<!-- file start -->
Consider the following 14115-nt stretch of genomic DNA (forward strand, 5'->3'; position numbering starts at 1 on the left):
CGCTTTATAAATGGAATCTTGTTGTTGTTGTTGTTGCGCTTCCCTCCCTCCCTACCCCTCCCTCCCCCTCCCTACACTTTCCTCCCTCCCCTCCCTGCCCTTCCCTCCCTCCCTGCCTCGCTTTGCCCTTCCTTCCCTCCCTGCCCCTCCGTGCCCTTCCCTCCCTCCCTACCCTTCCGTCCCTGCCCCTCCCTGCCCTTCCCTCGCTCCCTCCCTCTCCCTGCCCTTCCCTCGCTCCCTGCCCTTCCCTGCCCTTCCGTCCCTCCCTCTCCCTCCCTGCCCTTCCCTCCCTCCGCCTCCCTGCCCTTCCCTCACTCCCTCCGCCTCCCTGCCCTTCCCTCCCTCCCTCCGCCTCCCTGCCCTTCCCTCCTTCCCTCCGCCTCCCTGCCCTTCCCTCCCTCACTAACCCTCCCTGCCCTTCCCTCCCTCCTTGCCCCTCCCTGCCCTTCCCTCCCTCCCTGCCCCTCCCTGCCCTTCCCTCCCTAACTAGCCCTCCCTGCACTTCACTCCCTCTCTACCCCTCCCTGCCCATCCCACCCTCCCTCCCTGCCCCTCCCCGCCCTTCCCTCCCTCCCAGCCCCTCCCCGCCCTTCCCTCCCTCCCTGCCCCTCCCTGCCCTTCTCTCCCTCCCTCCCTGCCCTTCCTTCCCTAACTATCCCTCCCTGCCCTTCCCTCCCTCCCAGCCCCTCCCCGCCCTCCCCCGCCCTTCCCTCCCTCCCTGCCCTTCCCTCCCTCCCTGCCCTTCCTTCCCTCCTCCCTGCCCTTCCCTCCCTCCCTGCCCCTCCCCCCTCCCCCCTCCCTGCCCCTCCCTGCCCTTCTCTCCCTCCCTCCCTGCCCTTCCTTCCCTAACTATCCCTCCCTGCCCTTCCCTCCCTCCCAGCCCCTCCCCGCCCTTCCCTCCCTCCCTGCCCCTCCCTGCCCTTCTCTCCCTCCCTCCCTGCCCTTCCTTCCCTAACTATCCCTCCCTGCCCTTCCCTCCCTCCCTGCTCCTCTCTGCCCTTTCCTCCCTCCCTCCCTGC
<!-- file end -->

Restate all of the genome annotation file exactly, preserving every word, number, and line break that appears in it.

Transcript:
Consider the following 14115-nt stretch of genomic DNA (forward strand, 5'->3'; position numbering starts at 1 on the left):
CGCTTTATAAATGGAATCTTGTTGTTGTTGTTGTTGCGCTTCCCTCCCTCCCTACCCCTCCCTCCCCCTCCCTACACTTTCCTCCCTCCCCTCCCTGCCCTTCCCTCCCTCCCTGCCTCGCTTTGCCCTTCCTTCCCTCCCTGCCCCTCCGTGCCCTTCCCTCCCTCCCTACCCTTCCGTCCCTGCCCCTCCCTGCCCTTCCCTCGCTCCCTCCCTCTCCCTGCCCTTCCCTCGCTCCCTGCCCTTCCCTGCCCTTCCGTCCCTCCCTCTCCCTCCCTGCCCTTCCCTCCCTCCGCCTCCCTGCCCTTCCCTCACTCCCTCCGCCTCCCTGCCCTTCCCTCCCTCCCTCCGCCTCCCTGCCCTTCCCTCCTTCCCTCCGCCTCCCTGCCCTTCCCTCCCTCACTAACCCTCCCTGCCCTTCCCTCCCTCCTTGCCCCTCCCTGCCCTTCCCTCCCTCCCTGCCCCTCCCTGCCCTTCCCTCCCTAACTAGCCCTCCCTGCACTTCACTCCCTCTCTACCCCTCCCTGCCCATCCCACCCTCCCTCCCTGCCCCTCCCCGCCCTTCCCTCCCTCCCAGCCCCTCCCCGCCCTTCCCTCCCTCCCTGCCCCTCCCTGCCCTTCTCTCCCTCCCTCCCTGCCCTTCCTTCCCTAACTATCCCTCCCTGCCCTTCCCTCCCTCCCAGCCCCTCCCCGCCCTCCCCCGCCCTTCCCTCCCTCCCTGCCCTTCCCTCCCTCCCTGCCCTTCCTTCCCTCCTCCCTGCCCTTCCCTCCCTCCCTGCCCCTCCCCCCTCCCCCCTCCCTGCCCCTCCCTGCCCTTCTCTCCCTCCCTCCCTGCCCTTCCTTCCCTAACTATCCCTCCCTGCCCTTCCCTCCCTCCCAGCCCCTCCCCGCCCTTCCCTCCCTCCCTGCCCCTCCCTGCCCTTCTCTCCCTCCCTCCCTGCCCTTCCTTCCCTAACTATCCCTCCCTGCCCTTCCCTCCCTCCCTGCTCCTCTCTGCCCTTTCCTCCCTCCCTCCCTGC